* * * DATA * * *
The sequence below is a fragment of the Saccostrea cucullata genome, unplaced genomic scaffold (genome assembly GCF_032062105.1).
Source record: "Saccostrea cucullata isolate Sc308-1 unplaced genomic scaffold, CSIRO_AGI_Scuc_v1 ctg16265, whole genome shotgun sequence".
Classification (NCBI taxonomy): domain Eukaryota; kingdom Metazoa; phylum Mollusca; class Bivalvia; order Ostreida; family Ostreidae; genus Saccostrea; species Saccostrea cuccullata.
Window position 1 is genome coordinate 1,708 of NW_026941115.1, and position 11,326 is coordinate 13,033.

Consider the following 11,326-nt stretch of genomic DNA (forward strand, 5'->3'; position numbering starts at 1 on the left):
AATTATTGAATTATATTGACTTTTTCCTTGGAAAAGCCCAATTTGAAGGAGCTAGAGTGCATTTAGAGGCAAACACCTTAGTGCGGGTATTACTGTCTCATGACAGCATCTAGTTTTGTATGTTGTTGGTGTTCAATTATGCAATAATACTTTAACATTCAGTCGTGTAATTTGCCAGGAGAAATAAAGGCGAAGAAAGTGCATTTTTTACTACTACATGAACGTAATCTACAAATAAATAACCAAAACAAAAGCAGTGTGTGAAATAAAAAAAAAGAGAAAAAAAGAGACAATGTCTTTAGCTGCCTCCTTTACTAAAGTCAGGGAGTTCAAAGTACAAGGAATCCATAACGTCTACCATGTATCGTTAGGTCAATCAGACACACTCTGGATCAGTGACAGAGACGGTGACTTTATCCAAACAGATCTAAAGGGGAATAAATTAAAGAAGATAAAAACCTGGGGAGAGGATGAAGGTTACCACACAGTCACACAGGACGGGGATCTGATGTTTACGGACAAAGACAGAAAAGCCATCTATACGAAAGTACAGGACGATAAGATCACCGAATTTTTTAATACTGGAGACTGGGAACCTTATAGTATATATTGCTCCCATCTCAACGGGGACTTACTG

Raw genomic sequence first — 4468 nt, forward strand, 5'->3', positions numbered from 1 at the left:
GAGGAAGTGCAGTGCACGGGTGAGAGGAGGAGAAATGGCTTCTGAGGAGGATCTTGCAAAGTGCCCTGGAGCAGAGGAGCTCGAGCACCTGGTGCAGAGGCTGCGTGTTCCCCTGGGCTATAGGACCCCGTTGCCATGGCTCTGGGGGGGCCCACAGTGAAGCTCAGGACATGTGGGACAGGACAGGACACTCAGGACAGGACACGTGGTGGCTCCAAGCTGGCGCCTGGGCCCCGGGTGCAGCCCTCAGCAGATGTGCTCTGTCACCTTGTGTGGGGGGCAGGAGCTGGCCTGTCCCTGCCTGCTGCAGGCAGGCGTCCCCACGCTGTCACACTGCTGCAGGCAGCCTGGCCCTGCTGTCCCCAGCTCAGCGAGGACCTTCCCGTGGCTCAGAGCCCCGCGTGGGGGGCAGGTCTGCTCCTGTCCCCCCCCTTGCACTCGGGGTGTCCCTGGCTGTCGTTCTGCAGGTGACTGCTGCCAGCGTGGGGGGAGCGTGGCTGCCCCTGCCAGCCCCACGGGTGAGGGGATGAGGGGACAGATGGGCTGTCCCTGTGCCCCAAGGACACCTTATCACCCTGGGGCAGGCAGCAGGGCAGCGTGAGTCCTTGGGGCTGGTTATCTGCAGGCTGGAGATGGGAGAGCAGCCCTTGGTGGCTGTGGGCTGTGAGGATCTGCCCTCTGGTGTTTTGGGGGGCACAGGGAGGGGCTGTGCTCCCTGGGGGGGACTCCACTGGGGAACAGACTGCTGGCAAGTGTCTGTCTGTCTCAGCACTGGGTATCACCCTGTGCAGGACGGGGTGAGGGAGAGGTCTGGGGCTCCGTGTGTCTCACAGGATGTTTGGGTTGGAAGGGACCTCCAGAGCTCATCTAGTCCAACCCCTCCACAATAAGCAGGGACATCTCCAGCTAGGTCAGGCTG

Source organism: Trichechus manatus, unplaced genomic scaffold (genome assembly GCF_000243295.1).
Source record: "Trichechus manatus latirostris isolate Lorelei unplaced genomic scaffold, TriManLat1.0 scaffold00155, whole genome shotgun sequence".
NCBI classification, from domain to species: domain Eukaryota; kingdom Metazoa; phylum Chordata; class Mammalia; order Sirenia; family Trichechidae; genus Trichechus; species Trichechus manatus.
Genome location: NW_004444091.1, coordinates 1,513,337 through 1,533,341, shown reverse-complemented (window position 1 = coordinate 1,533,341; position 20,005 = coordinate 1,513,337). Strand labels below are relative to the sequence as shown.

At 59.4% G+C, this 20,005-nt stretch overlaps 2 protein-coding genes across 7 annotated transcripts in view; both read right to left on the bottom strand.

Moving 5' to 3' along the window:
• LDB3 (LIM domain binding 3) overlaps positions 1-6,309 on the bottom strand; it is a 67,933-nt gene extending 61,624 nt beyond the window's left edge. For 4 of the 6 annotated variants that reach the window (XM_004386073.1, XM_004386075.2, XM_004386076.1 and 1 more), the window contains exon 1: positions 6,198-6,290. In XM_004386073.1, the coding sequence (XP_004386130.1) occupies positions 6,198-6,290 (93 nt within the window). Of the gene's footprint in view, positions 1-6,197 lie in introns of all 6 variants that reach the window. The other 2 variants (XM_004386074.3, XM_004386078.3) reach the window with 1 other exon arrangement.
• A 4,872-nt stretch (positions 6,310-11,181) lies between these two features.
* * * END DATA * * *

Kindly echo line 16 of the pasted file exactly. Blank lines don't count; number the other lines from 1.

• A 4,872-nt stretch (positions 6,310-11,181) lies between these two features.